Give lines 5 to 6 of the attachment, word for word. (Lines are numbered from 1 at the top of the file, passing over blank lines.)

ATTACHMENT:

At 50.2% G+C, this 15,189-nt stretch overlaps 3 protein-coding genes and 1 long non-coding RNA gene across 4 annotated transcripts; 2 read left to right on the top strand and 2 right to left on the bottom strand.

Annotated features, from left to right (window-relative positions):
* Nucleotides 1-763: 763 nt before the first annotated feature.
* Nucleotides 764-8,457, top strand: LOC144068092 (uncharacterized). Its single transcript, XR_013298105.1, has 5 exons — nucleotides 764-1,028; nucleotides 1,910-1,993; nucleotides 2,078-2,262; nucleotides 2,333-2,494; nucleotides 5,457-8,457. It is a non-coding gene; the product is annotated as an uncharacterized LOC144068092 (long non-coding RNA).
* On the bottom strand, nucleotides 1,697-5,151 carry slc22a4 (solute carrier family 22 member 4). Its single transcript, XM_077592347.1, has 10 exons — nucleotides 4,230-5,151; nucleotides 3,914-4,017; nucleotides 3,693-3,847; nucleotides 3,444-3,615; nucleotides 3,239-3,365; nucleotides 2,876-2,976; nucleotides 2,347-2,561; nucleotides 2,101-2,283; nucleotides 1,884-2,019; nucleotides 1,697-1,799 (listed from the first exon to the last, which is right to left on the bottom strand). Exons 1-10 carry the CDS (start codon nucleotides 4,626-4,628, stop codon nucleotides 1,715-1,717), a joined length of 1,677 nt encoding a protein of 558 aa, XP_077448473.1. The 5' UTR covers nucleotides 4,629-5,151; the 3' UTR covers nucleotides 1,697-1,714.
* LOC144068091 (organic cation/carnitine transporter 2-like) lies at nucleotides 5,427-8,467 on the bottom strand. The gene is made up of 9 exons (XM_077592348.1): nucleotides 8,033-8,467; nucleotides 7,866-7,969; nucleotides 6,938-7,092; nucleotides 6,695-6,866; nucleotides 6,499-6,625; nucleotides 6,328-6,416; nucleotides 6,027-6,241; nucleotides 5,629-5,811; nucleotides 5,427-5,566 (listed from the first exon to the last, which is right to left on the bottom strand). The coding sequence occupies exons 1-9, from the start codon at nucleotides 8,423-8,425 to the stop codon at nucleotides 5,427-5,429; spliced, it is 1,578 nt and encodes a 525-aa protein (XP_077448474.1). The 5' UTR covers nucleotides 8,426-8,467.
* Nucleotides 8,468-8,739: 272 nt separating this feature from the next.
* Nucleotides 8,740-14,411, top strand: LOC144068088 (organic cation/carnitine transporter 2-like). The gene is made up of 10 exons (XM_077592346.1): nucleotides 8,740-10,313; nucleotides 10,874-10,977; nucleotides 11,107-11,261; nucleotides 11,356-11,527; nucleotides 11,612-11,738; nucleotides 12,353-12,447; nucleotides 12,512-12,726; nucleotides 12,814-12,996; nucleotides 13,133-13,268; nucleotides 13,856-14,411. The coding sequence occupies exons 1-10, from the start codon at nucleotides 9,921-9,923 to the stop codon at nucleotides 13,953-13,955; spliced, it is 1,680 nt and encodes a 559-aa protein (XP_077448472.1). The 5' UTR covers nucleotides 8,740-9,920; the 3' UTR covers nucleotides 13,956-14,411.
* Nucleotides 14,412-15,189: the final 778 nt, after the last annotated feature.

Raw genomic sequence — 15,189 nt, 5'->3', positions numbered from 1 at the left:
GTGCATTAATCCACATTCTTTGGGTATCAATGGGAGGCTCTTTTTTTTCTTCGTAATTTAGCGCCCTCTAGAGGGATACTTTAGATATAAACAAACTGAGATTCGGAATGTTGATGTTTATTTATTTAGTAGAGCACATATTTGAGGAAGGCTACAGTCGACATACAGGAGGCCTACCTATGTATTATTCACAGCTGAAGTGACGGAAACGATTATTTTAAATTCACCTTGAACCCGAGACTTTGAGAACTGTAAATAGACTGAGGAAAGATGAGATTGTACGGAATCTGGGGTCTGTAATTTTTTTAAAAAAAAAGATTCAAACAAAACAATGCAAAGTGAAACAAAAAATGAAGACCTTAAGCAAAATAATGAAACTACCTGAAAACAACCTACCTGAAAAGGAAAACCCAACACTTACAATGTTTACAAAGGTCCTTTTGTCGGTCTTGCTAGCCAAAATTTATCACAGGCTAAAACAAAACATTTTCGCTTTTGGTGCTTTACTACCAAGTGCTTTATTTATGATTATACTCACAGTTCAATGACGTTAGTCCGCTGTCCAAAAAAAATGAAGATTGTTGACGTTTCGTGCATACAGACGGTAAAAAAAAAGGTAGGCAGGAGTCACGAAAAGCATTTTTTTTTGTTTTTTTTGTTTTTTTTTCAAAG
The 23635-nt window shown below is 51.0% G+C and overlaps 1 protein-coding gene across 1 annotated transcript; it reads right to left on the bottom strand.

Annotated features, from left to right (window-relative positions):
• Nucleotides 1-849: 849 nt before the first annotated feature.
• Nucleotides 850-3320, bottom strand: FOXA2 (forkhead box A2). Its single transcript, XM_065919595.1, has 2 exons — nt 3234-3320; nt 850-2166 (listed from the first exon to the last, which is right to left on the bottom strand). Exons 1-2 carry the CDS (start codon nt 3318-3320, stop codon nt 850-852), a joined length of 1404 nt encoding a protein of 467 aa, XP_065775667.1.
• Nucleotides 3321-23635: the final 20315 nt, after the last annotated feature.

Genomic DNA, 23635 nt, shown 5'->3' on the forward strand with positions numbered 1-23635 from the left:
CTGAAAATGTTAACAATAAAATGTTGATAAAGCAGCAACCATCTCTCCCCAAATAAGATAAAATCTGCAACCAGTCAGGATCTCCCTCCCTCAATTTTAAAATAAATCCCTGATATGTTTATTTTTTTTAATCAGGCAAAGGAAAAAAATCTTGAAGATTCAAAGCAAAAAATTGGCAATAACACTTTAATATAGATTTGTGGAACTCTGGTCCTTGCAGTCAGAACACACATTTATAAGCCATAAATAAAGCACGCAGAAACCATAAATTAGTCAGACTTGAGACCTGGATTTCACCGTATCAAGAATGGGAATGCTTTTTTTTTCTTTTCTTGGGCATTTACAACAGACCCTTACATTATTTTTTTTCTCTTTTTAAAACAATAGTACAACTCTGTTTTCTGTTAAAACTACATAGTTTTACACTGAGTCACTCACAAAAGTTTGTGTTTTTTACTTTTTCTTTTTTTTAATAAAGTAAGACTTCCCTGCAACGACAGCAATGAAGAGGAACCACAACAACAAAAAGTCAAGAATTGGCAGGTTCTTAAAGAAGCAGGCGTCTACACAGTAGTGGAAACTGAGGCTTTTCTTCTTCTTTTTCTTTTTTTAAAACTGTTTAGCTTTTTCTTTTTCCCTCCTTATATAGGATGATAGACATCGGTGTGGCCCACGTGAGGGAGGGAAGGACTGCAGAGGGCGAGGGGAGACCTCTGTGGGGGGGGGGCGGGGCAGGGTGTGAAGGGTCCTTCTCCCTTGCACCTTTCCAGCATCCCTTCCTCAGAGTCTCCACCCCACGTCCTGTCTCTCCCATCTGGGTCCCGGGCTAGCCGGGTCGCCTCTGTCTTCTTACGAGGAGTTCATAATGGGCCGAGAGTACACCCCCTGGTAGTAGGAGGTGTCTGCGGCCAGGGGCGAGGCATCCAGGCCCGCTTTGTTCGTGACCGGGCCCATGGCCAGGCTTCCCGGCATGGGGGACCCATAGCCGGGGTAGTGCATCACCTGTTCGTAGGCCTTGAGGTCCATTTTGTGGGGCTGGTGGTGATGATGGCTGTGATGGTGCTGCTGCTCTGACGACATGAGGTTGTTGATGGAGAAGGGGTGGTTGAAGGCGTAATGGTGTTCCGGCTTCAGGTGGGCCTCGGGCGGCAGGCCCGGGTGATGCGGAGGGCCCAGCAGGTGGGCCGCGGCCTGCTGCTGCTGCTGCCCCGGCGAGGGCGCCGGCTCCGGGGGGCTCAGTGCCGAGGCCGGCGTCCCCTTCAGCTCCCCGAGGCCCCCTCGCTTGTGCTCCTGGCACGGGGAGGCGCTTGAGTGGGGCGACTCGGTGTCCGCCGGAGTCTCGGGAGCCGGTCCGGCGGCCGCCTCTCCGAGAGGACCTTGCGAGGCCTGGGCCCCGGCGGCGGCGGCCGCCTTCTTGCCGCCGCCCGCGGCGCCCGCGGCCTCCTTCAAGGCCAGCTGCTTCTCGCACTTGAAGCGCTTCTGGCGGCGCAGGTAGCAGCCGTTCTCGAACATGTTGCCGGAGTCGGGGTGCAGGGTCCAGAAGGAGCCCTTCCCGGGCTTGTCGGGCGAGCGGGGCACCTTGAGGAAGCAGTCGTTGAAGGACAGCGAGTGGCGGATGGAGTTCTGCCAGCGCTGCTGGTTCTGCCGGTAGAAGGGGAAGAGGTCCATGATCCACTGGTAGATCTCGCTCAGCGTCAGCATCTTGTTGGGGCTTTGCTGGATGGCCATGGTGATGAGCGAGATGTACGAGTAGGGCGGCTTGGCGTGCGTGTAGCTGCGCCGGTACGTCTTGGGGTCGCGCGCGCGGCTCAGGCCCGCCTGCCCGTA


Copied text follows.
* On the bottom strand, nucleotides 1,697-5,151 carry slc22a4 (solute carrier family 22 member 4). Its single transcript, XM_077592347.1, has 10 exons — nucleotides 4,230-5,151; nucleotides 3,914-4,017; nucleotides 3,693-3,847; nucleotides 3,444-3,615; nucleotides 3,239-3,365; nucleotides 2,876-2,976; nucleotides 2,347-2,561; nucleotides 2,101-2,283; nucleotides 1,884-2,019; nucleotides 1,697-1,799 (listed from the first exon to the last, which is right to left on the bottom strand). Exons 1-10 carry the CDS (start codon nucleotides 4,626-4,628, stop codon nucleotides 1,715-1,717), a joined length of 1,677 nt encoding a protein of 558 aa, XP_077448473.1. The 5' UTR covers nucleotides 4,629-5,151; the 3' UTR covers nucleotides 1,697-1,714.
* LOC144068091 (organic cation/carnitine transporter 2-like) lies at nucleotides 5,427-8,467 on the bottom strand. The gene is made up of 9 exons (XM_077592348.1): nucleotides 8,033-8,467; nucleotides 7,866-7,969; nucleotides 6,938-7,092; nucleotides 6,695-6,866; nucleotides 6,499-6,625; nucleotides 6,328-6,416; nucleotides 6,027-6,241; nucleotides 5,629-5,811; nucleotides 5,427-5,566 (listed from the first exon to the last, which is right to left on the bottom strand). The coding sequence occupies exons 1-9, from the start codon at nucleotides 8,423-8,425 to the stop codon at nucleotides 5,427-5,429; spliced, it is 1,578 nt and encodes a 525-aa protein (XP_077448474.1). The 5' UTR covers nucleotides 8,426-8,467.